Workaholics aren’t heroes. They don’t save the day, they just use it up. The real hero is home because she figured out a faster way.
Hustling equates to workaholism to me, something I’ve struggled with for a long time and seen firsthand the repercussions in relationships around me. Calling workaholism ‘hustling’ is giving it a new title so as to leave behind the negative connotation. We love to take pride in our work, and that can be a good thing, but it can also work to interfere with what we consider success. If we have a goal of success meaning living life, we’re doing anything but that if all we do is hustle all day.
I love that quote because it speaks to so much of what we’re really after. To me it says that working hard is important, of course, but working hard should have the benefit of being able to work less so we can experience our successes. We immediately jump to the conclusion that we can work hard, which in turn creates more time to do more things and work even harder, just as long as we continue to fill the day with hustling. It’s a never ending cycle if we look at it that way, one that tries to sell us on the idea that you only have to do it for a little while to get over some sort of figurative hump that ends in a life of luxury.
Even the ‘successful’ hustlers are still hustling though, every day.
It ties back to our goal orientation: when goals are completed there are more goals to take their place. Hard work works that way. I don’t imagine myself waking up one day to look around and think “I’ve done everything I want to do. I’m done.” There will always be something on my plate, I have no idea what that will look like decades down the line, but I know I’ll want to be doing something.
I try my best to be thankful for what I’ve been given every day. It’s not always easy and I constantly find myself wanting more, but I try to remain oriented on the day at hand. There is so much to appreciate, so much to pass along to others, and we often push that aside in our efforts to get things done for our own sake. This concept of hustling to keep ahead of the curve, ahead of the competition, is shoved down our throats and backed up with tales of likes, shares, downloads, and revenue.
Working hard is important, but acting responsibly within the other roles we’ve been presented with is arguably more important. I don’t mean to boil it down to something overly simplistic. I recognize that there can be great purpose, great accomplishment, and great byproducts from work effort around the world. I personally don’t want to see that as a main goal, though. In my life I have a wife, two kids, family, friends, church, and more. All of that correlates to many roles and responsibilities I have a duty to respect and afford time to.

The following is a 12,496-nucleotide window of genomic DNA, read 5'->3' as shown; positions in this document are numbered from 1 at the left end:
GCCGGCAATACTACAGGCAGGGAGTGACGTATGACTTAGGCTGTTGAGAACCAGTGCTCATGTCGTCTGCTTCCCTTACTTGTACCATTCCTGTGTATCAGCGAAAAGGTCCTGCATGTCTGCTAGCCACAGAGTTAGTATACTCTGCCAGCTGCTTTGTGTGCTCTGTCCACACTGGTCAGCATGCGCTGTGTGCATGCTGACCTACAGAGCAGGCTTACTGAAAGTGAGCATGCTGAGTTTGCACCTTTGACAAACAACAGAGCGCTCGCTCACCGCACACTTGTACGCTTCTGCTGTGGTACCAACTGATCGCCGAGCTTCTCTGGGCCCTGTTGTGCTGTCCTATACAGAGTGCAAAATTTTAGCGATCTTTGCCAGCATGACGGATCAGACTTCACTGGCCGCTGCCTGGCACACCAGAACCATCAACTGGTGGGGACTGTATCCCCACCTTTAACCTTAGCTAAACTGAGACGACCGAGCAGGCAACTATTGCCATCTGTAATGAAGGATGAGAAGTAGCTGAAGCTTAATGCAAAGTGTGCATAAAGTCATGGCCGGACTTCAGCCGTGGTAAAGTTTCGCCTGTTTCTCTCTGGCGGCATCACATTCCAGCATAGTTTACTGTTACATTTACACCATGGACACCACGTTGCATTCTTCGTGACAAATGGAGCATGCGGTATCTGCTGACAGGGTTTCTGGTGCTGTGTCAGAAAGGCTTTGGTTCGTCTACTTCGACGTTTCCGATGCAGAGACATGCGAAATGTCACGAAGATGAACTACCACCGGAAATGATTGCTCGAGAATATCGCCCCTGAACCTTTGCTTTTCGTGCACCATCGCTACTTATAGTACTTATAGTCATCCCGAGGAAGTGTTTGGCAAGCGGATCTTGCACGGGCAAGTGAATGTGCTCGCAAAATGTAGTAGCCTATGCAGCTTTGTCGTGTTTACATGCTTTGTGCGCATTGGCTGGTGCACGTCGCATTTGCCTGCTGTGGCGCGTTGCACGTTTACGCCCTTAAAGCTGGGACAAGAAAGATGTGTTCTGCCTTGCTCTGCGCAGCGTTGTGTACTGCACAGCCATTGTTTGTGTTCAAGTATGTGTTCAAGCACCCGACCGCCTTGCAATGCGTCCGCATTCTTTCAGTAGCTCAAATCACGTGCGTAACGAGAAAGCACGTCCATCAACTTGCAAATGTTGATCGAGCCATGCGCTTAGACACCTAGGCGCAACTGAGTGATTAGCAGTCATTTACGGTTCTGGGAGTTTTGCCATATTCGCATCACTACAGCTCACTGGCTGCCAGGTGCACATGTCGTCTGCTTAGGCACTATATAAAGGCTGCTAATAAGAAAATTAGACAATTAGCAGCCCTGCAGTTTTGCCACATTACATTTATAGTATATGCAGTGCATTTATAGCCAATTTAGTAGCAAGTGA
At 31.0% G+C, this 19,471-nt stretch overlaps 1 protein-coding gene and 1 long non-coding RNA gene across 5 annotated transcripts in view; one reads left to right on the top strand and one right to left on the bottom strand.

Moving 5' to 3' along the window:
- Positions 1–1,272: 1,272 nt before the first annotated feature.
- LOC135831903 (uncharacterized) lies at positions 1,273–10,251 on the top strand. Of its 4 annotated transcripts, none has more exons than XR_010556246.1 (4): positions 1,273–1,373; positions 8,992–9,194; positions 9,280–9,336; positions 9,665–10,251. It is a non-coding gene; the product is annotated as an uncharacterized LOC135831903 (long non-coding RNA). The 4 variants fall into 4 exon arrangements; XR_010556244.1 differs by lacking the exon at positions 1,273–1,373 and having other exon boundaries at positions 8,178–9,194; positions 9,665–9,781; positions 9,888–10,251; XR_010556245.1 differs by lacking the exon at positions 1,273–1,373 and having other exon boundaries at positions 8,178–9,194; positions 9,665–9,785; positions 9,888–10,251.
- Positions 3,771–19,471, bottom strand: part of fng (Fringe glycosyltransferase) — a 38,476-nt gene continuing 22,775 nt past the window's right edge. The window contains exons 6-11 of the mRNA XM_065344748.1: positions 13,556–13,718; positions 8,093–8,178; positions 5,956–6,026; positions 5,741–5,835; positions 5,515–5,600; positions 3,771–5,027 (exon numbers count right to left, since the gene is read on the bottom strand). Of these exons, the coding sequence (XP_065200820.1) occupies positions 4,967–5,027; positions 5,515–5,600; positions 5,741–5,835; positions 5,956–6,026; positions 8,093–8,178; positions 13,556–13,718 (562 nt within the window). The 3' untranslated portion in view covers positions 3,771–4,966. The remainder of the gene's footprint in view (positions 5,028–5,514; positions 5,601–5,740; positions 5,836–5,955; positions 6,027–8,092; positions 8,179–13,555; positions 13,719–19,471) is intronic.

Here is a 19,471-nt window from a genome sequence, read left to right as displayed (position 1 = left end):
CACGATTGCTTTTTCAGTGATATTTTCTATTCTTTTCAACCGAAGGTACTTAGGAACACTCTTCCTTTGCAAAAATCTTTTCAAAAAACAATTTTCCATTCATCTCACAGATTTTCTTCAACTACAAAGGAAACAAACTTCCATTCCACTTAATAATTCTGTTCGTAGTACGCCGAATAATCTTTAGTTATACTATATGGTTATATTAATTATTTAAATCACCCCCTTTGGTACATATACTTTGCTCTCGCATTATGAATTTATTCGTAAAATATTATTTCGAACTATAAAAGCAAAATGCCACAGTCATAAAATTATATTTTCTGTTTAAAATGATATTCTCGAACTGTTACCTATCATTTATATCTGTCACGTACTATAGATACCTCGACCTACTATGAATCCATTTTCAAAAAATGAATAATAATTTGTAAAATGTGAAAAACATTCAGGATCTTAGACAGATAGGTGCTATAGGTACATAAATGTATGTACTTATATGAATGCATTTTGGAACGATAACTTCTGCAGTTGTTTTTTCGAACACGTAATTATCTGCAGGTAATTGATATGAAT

There is a myth of a proper work-life balance, but many people smarter than me have illustrated how that’s not possible, that we can just do our best to keep things in check when we see a need. It’s impossible for us to spend equal amounts of time with all of our responsibilities every day, everything is constantly in flux. There are seasons to it all though, we can react to what we’re presented with and live among our circumstances, not to overcome them.
Your life today was created for you, mine was created for me, we need to be attentive to that, we need to be present. We get put in each other’s lives for reasons and we need to be active in that. As we grow, our relationships become more involved, more serious, more reliant, and we need to be working on them as much as we are the latest efforts in our place of work.
It’s often said that you get out of something what you put into it. If you don’t put anything into everything outside of work, there’s nothing left for you outside of that work. It doesn’t take a stretch of the imagination to see that our work will turn to dust, if it hasn’t already. This is especially apparent in a world of the Internet. Putting our heart solely into our work is setting us up for disappointment, but spreading that out into the life we’ve been given will bear the fruit intended for us.